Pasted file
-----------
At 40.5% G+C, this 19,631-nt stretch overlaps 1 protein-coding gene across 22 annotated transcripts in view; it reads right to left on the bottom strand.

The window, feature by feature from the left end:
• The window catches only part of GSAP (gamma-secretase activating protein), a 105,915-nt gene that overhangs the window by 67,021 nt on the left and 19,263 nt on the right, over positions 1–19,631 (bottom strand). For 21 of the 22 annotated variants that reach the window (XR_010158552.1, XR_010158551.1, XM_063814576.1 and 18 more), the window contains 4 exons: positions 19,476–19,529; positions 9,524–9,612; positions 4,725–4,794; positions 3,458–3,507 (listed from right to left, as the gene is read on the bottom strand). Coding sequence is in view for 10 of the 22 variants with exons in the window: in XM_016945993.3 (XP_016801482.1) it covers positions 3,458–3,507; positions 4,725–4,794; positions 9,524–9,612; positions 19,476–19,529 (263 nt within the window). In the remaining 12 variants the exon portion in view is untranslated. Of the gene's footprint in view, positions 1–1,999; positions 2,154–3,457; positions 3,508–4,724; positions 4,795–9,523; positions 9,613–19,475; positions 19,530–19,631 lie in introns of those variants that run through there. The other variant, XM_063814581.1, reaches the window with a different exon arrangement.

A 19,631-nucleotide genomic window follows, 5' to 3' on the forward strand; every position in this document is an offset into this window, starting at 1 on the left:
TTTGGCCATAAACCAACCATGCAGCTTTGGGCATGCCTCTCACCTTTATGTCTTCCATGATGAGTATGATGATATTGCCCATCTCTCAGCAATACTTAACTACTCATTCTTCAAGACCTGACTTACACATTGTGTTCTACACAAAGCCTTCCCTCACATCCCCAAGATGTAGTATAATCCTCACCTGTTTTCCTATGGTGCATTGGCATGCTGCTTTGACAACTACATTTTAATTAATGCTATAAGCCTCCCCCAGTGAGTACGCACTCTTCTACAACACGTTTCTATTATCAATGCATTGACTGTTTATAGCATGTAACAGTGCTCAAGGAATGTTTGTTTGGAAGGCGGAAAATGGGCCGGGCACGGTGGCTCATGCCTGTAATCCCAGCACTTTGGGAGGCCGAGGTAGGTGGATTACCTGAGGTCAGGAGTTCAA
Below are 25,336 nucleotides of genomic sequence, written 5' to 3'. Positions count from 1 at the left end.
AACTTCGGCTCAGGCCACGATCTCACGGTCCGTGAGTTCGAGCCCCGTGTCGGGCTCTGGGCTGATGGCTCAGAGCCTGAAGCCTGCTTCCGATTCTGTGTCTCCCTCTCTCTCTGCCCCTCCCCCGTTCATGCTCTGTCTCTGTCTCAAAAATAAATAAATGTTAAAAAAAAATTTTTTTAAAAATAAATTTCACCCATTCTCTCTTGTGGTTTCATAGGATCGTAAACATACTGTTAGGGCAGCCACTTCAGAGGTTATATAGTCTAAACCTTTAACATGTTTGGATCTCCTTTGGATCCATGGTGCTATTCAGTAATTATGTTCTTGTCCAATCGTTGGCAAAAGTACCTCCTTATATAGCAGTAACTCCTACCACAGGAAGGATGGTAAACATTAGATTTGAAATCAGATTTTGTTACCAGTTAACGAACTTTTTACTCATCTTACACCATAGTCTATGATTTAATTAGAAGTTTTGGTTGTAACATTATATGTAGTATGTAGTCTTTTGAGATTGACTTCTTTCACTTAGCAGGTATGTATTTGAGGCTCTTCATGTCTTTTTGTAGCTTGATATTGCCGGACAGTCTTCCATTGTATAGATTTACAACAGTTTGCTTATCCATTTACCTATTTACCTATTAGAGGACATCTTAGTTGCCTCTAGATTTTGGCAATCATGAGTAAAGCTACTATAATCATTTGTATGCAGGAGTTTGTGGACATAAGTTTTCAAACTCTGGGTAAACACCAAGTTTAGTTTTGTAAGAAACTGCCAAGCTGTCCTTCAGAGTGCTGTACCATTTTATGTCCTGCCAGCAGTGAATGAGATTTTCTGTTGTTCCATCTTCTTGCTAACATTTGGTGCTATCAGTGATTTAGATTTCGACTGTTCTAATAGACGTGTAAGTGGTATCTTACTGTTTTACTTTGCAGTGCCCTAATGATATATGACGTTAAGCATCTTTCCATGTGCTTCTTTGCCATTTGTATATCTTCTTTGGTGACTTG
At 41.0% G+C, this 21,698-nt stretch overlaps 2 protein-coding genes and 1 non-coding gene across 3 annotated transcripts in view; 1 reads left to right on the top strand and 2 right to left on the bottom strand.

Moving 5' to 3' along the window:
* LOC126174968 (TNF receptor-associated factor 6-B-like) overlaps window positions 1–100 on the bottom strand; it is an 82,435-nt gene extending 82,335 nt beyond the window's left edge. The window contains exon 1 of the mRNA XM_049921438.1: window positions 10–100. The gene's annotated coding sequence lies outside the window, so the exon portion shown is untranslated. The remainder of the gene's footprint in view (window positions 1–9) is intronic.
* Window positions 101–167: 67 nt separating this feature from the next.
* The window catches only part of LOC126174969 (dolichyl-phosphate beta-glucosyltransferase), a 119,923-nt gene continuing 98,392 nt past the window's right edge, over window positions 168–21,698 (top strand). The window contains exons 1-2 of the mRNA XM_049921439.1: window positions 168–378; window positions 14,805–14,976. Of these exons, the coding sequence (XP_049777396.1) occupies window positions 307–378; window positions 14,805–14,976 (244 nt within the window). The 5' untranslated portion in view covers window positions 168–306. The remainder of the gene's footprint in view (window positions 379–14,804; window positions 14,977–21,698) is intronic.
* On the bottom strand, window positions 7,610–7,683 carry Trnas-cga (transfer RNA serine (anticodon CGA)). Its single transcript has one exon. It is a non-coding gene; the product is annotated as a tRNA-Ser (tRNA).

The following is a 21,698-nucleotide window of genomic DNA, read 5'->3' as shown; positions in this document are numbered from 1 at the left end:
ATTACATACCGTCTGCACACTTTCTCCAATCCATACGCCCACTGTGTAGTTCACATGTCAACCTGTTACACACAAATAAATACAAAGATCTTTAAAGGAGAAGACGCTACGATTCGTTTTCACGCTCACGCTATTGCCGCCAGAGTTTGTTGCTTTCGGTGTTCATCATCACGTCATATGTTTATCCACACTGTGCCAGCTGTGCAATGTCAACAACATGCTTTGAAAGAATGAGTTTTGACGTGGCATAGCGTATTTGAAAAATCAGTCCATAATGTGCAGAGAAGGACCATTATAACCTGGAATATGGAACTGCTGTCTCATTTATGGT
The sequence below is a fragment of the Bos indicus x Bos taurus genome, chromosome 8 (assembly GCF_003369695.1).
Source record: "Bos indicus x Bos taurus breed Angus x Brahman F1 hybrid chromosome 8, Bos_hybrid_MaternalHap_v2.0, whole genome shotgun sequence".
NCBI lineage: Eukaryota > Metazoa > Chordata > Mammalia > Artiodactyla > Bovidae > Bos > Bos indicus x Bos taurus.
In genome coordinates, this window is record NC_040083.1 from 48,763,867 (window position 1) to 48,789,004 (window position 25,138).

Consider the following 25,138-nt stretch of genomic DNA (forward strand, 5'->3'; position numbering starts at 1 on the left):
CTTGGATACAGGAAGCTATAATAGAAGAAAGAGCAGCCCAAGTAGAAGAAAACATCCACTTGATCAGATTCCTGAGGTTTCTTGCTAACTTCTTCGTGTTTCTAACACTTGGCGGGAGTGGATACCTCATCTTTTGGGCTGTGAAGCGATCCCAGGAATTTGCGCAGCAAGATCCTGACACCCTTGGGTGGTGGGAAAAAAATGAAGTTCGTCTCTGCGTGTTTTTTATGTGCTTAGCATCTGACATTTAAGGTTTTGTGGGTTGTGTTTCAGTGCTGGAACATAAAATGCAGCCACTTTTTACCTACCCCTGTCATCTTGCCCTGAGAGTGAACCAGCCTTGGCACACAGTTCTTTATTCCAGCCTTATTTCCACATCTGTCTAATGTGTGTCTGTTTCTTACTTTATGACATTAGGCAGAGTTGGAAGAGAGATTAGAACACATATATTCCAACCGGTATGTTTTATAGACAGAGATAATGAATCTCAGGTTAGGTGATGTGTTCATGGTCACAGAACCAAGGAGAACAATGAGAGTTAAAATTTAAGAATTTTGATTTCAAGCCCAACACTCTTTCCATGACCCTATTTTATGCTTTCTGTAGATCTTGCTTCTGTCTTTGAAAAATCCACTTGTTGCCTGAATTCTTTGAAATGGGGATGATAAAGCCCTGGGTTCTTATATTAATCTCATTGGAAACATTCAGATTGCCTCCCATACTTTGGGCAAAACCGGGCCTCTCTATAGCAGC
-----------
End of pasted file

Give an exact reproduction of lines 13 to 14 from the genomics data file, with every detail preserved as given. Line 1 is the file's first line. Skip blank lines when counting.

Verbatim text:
* On the bottom strand, window positions 7,610–7,683 carry Trnas-cga (transfer RNA serine (anticodon CGA)). Its single transcript has one exon. It is a non-coding gene; the product is annotated as a tRNA-Ser (tRNA).

The following is a 21,698-nucleotide window of genomic DNA, read 5'->3' as shown; positions in this document are numbered from 1 at the left end: